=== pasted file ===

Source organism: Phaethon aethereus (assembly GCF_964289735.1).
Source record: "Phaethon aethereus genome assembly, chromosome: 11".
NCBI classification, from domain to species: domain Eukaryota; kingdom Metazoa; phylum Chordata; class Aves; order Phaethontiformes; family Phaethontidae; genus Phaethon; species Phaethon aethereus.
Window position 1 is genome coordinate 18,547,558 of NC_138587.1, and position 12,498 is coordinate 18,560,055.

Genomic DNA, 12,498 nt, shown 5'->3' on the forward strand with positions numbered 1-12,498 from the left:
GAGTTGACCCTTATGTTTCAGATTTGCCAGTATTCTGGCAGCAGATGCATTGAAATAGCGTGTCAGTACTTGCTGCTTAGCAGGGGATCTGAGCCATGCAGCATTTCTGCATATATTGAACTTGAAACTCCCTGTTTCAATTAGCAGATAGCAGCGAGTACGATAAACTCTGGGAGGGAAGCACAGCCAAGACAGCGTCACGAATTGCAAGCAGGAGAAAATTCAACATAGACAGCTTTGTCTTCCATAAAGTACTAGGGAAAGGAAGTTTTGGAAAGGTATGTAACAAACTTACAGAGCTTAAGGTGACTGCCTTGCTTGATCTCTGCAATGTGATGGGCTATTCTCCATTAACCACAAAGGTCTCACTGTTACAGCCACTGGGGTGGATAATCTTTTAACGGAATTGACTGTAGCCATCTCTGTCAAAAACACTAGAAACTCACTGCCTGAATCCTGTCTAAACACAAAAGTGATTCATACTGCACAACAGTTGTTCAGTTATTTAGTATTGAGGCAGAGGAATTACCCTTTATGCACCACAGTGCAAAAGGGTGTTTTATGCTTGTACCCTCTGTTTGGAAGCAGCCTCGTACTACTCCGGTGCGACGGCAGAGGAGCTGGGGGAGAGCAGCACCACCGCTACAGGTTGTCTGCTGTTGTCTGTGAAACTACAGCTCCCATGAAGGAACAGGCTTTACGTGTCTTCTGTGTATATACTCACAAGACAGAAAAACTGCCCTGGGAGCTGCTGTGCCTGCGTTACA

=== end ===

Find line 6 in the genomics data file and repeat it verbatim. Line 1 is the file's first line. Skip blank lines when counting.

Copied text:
GAGTTGACCCTTATGTTTCAGATTTGCCAGTATTCTGGCAGCAGATGCATTGAAATAGCGTGTCAGTACTTGCTGCTTAGCAGGGGATCTGAGCCATGCAGCATTTCTGCATATATTGAACTTGAAACTCCCTGTTTCAATTAGCAGATAGCAGCGAGTACGATAAACTCTGGGAGGGAAGCACAGCCAAGACAGCGTCACGAATTGCAAGCAGGAGAAAATTCAACATAGACAGCTTTGTCTTCCATAAAGTACTAGGGAAAGGAAGTTTTGGAAAGGTATGTAACAAACTTACAGAGCTTAAGGTGACTGCCTTGCTTGATCTCTGCAATGTGATGGGCTATTCTCCATTAACCACAAAGGTCTCACTGTTACAGCCACTGGGGTGGATAATCTTTTAACGGAATTGACTGTAGCCATCTCTGTCAAAAACACTAGAAACTCACTGCCTGAATCCTGTCTAAACACAAAAGTGATTCATACTGCACAACAGTTGTTCAGTTATTTAGTATTGAGGCAGAGGAATTACCCTTTATGCACCACAGTGCAAAAGGGTGTTTTATGCTTGTACCCTCTGTTTGGAAGCAGCCTCGTACTACTCCGGTGCGACGGCAGAGGAGCTGGGGGAGAGCAGCACCACCGCTACAGGTTGTCTGCTGTTGTCTGTGAAACTACAGCTCCCATGAAGGAACAGGCTTTACGTGTCTTCTGTGTATATACTCACAAGACAGAAAAACTGCCCTGGGAGCTGCTGTGCCTGCGTTACA